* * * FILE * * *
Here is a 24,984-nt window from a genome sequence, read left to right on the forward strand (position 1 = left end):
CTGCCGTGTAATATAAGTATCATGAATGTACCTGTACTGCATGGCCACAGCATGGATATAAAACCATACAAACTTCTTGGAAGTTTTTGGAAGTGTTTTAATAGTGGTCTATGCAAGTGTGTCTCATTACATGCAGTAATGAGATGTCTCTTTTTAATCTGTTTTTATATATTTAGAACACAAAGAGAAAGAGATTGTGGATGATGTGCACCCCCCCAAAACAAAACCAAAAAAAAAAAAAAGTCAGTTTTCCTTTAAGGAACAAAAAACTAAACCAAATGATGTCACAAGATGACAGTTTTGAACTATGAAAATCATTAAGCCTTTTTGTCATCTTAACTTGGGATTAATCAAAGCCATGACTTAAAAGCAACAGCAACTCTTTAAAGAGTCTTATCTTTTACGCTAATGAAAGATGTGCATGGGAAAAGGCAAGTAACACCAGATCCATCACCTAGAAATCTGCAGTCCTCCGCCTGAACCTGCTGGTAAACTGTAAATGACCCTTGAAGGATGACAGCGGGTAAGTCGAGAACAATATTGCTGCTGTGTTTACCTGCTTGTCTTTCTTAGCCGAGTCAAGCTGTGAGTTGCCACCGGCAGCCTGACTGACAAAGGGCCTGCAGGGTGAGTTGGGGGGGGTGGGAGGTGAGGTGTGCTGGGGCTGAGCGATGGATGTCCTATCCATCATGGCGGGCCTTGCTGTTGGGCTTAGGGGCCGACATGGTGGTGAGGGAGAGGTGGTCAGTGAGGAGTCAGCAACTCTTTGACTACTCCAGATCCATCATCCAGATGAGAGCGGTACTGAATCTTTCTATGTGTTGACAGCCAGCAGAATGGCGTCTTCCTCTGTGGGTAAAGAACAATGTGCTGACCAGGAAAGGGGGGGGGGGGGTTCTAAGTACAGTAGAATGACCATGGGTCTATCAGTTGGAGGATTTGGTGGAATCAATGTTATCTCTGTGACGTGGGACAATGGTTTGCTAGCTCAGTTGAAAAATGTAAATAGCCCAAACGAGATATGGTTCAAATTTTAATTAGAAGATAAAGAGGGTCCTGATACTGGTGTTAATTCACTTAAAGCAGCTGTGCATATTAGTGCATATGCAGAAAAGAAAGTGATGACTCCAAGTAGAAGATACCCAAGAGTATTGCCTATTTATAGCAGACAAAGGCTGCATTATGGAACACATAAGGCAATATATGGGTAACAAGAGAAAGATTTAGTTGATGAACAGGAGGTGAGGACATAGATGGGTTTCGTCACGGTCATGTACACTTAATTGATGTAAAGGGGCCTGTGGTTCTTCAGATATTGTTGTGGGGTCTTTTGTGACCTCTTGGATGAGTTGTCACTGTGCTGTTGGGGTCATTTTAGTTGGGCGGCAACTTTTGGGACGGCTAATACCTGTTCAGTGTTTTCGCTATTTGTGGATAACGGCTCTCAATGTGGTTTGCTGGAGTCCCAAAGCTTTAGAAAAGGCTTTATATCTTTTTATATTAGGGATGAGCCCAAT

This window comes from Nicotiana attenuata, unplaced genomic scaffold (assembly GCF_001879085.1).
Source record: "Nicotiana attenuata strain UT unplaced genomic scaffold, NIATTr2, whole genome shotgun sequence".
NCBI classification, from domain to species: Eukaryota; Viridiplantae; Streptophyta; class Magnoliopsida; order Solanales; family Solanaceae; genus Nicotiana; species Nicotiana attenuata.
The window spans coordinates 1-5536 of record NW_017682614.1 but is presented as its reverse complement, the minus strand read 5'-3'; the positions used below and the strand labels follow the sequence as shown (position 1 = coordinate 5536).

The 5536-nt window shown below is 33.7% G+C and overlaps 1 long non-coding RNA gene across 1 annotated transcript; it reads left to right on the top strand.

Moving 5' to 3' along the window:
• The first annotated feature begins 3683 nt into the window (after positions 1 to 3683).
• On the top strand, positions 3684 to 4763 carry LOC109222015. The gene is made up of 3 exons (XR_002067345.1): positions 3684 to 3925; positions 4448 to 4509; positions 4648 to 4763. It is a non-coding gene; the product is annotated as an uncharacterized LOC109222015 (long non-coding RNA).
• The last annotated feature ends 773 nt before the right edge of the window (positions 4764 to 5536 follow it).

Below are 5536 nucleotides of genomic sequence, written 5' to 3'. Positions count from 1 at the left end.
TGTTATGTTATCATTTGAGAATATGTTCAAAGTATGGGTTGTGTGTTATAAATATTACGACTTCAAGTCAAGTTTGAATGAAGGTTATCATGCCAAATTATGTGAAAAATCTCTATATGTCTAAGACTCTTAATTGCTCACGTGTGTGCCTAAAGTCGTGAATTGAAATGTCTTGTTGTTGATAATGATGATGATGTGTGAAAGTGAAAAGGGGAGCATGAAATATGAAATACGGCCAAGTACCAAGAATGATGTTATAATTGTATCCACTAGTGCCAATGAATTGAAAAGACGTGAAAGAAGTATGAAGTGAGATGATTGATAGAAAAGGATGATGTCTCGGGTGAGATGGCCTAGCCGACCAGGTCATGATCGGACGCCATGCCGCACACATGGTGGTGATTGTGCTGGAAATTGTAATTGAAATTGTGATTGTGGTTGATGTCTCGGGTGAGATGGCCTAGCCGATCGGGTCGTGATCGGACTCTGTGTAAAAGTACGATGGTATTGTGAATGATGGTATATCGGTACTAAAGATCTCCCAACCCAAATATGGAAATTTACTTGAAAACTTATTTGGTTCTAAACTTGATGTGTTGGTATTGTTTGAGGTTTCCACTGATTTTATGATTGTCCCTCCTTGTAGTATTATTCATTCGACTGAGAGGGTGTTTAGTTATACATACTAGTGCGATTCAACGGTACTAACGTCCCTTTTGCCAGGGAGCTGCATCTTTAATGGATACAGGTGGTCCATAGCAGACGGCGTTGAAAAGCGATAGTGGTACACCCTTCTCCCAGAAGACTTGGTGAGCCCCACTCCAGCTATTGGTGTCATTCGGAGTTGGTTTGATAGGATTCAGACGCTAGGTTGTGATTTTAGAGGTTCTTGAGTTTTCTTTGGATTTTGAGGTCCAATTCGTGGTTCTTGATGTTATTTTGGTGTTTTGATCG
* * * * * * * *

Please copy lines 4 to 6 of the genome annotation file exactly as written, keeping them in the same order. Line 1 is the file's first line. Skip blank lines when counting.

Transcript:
Source record: "Nicotiana attenuata strain UT unplaced genomic scaffold, NIATTr2, whole genome shotgun sequence".
NCBI classification, from domain to species: Eukaryota; Viridiplantae; Streptophyta; class Magnoliopsida; order Solanales; family Solanaceae; genus Nicotiana; species Nicotiana attenuata.
The window spans coordinates 1-5536 of record NW_017682614.1 but is presented as its reverse complement, the minus strand read 5'-3'; the positions used below and the strand labels follow the sequence as shown (position 1 = coordinate 5536).